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Human Endogenous Retroviral Involvement in Sporadic Amyotrophic Lateral Sclerosis (sALS)

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  • Full or part time
    Dr A McCormick
    Dr S Getting
  • Application Deadline
    No more applications being accepted
  • Funded PhD Project (European/UK Students Only)
    Funded PhD Project (European/UK Students Only)

Project Description

Amyotrophic Lateral Sclerosis (ALS), also known as motor neuron disease, is a fatal neurologic disorder of unknown cause, characterised by the degeneration of motor neurons and resulting in progressive paralysis and death from respiratory failure, usually within 5 years from onset. Viral involvement in the etiology of sporadic ALS has been suspected, with most focus on retroviruses as a cause of motor neuron disease in humans (eg; Human T Lymphotropic virus (HTLV) type1; and HIV which causes ALS like syndromes). In particular, Human Endogenous Retroviruses (HERVs) have been implicated in ALS. These are remnants of ancient germ line infections with exogenous retroviruses, that have been genetically fixed and vertically transmitted millions of years ago, and constitute 8% of the human genome.

In a previous study, we found evidence for retroviral involvement in ALS by demonstrating cell-free reverse transcriptase (RT) activity (a generic screening method for retroviruses) in the serum of 50% of patients with sALS compared with 7% in controls. Based on these findings, the primary aim of this PhD proposal, is to clarify the role of HERVs in sALS, and in doing so to identify potential new avenues for disease diagnosis and potentially treatment which is lacking to date.

Initial screening will focus on the HERVK retroviruses, due to the presence of complete open reading frames and the ability to form virus like particles (VLPs), and their known association with inflammatory disorders of the central nervous system, including multiple sclerosis and schizophrenia.

Expression of HERVK gene transcripts (gag,pol, env) will be measured in post-mortem frozen brain tissue samples from sALS patients along with controls that are matched for age, sex, and post-mortem interval, utilising SYBR Green quantitative real-time PCR (qPCR) methodology and input RNA that is of high integrity.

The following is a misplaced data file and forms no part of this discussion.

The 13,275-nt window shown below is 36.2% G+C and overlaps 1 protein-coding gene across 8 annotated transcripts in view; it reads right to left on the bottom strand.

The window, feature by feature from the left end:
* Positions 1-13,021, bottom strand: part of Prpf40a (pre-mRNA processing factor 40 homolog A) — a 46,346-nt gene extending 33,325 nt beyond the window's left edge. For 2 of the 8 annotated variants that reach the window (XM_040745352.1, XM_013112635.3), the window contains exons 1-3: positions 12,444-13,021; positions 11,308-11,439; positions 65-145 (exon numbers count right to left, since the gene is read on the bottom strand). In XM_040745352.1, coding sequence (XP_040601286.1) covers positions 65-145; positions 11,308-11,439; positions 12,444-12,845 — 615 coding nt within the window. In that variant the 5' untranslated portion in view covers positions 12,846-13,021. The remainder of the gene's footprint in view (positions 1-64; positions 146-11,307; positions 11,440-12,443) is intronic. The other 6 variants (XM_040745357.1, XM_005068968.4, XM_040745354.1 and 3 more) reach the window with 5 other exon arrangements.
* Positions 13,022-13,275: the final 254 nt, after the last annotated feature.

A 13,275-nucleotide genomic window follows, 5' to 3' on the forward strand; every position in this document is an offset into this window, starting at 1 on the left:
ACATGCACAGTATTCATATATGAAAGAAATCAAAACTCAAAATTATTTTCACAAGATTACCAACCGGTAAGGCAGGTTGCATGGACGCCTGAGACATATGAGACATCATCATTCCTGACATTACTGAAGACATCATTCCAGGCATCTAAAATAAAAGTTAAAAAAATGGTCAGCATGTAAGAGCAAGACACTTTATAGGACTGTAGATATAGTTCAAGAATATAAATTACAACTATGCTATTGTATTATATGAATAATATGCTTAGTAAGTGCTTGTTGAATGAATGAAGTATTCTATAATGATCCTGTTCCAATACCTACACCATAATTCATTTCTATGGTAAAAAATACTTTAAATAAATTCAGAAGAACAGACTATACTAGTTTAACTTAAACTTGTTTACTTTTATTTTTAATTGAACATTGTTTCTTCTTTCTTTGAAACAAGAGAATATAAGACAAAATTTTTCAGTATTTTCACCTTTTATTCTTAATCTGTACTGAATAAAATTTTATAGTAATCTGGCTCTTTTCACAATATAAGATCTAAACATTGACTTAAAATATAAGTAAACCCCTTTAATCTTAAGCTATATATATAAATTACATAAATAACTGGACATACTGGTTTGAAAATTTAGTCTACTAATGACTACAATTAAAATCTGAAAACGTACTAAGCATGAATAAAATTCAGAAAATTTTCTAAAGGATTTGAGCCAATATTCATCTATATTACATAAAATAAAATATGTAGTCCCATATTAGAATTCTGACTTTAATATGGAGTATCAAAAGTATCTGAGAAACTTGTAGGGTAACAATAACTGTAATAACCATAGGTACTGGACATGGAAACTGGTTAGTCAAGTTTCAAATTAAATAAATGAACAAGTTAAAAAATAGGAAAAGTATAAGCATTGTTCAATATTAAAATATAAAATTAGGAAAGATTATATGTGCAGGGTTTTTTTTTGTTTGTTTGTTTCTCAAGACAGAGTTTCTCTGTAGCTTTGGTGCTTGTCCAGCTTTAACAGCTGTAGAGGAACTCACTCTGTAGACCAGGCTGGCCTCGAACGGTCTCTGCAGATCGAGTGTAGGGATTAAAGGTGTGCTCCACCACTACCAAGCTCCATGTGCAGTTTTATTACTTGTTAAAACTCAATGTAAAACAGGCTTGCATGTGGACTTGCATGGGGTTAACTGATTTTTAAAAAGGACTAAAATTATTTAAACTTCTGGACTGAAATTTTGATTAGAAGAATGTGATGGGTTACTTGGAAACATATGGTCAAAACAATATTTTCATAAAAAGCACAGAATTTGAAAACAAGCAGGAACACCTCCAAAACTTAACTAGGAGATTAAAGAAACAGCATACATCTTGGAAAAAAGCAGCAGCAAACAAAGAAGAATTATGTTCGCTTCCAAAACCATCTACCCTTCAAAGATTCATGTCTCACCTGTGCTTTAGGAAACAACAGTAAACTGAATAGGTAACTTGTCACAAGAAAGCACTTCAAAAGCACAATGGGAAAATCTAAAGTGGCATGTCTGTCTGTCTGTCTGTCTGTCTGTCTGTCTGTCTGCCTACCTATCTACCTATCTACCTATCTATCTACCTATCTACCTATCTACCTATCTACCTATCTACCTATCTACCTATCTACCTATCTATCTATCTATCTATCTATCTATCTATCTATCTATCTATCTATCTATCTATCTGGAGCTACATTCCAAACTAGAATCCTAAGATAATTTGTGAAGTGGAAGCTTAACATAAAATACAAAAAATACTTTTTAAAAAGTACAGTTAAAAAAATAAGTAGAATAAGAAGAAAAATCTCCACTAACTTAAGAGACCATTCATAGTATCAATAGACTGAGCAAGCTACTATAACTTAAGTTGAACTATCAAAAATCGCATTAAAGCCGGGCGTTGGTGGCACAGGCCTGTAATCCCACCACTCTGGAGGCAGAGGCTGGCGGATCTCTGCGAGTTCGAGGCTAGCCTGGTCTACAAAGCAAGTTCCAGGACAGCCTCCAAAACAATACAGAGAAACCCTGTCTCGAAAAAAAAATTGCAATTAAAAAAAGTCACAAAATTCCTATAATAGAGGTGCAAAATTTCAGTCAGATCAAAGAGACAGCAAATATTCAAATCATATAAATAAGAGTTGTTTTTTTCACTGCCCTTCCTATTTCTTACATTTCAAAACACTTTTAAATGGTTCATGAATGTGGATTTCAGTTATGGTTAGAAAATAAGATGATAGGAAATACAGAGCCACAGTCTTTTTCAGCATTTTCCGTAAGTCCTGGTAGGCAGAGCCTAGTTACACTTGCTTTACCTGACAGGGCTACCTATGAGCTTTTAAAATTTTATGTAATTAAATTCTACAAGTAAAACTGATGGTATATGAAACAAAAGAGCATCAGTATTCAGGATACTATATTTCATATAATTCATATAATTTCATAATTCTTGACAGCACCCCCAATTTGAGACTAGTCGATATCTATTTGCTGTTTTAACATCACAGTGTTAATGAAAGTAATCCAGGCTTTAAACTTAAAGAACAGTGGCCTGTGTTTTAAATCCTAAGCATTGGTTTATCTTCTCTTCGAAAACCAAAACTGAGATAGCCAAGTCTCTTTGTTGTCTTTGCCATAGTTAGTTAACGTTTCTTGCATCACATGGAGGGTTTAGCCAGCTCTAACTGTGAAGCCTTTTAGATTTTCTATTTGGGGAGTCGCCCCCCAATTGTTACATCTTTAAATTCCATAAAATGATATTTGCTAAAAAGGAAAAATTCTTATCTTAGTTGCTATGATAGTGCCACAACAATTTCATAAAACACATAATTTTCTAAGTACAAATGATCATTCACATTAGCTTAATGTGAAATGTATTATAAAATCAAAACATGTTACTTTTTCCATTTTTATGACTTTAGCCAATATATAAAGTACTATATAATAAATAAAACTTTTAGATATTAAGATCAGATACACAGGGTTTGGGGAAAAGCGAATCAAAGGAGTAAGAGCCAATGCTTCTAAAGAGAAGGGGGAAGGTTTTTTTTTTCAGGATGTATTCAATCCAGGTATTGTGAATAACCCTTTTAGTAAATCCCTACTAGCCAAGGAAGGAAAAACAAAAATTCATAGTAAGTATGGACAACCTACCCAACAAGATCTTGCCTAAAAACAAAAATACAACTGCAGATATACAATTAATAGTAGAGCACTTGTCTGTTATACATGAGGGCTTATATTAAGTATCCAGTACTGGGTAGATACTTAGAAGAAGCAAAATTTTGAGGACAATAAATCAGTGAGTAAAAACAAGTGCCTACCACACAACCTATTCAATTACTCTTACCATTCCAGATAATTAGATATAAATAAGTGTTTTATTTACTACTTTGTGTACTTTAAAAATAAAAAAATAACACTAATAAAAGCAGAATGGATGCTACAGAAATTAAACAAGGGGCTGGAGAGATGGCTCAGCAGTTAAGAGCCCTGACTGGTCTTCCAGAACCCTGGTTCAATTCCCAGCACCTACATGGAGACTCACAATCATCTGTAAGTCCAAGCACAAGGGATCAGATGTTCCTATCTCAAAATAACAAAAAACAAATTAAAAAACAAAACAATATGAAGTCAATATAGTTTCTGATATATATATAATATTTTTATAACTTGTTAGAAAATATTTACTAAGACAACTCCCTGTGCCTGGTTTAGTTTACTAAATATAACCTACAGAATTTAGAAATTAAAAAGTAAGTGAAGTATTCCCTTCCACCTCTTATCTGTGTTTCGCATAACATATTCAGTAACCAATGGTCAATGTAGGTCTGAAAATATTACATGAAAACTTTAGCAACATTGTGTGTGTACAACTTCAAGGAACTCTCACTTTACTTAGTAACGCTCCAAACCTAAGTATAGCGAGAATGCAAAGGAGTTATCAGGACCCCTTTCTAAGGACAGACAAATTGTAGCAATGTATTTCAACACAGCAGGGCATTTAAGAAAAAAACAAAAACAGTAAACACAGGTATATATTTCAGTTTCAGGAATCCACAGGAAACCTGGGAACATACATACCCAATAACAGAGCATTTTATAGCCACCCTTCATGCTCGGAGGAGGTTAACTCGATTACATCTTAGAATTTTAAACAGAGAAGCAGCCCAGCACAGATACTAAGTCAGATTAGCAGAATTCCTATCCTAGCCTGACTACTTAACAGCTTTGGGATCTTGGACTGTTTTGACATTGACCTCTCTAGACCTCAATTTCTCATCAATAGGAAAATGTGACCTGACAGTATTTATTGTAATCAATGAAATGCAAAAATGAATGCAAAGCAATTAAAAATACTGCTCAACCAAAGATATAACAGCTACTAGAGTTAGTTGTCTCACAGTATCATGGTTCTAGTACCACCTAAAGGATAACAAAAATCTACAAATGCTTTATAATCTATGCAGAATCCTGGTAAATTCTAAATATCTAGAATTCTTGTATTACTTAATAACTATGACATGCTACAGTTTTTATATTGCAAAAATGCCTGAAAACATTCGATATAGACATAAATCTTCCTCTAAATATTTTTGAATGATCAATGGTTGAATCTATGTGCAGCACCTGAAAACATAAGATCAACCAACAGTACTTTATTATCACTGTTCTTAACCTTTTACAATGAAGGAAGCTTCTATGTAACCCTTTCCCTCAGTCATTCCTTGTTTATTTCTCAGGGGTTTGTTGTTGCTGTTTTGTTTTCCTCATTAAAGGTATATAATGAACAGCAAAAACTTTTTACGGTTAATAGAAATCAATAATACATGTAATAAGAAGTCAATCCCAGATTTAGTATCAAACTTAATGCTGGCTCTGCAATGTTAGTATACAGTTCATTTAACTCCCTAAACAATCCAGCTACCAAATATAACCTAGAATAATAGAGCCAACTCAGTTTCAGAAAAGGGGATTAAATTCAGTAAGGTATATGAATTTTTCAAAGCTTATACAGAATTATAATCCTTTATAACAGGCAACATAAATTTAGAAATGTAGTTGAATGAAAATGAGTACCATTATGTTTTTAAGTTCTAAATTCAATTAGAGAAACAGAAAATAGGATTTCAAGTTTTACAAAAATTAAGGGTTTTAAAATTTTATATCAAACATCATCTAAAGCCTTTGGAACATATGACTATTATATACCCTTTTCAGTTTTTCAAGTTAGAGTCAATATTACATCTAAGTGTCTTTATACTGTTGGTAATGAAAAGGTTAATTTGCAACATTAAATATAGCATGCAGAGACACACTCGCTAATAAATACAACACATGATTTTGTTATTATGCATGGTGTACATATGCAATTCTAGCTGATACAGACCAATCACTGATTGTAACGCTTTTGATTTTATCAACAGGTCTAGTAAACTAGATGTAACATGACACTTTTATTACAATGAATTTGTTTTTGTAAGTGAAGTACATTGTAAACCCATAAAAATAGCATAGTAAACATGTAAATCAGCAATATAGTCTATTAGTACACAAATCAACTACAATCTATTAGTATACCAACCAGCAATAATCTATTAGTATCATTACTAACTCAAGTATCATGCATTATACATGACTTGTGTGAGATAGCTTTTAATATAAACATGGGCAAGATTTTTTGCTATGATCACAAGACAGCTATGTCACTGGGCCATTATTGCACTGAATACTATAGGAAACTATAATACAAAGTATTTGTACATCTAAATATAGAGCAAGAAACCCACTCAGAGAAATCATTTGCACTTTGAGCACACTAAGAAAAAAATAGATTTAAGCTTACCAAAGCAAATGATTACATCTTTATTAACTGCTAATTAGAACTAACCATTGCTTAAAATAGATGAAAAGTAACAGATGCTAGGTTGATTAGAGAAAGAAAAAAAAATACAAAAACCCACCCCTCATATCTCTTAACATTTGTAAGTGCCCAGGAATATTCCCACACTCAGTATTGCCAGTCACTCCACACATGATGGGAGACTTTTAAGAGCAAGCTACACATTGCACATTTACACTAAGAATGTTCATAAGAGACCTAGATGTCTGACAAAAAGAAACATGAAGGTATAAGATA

Samples identified as positive by qPCR, will be followed up using next generation sequencing (NGS) using MiSeq platform in collaboration with colleagues at King’s College London and UCLH to detect putative minority variants (≤1-5%) in HERVK gene transcripts encoding viral capsid, reverse transcriptase and envelope proteins. In addition, microarray technology will be utilised to screen for all major HERVs and human exogenous retroviruses, comparing ALS versus non-ALS brain tissue at biopsy.

The student will learn a range of techniques including molecular biology, NGS and cell culture and will take part in the University Graduate School and Faculty Doctoral Research Development Programme, and will also gain invaluable transferable skills (scientific writing, presentation skills). The student will be part of the Cell Communication Research Group and will be encouraged to join the Amyotrophic Lateral Sclerosis Association (ALSA) and the Motor Neuron Disease Association (MNDA) and present their research findings at scientific meetings.

Funding Notes

The Studentship consists of a fee waiver and a stipend of £16,000 per annum. Successful candidates will be expected to undertake some teaching duties.


Related publications
McCormick, A.L., Brown, R.H Jr, Cudkowicz, M.E., Al-Chalabi, A, and Garson, J.A. (2008). Quantification of reverse transcriptase in ALS and elimination of a novel retroviral candidate. Neurology 70 (4) p278-283.

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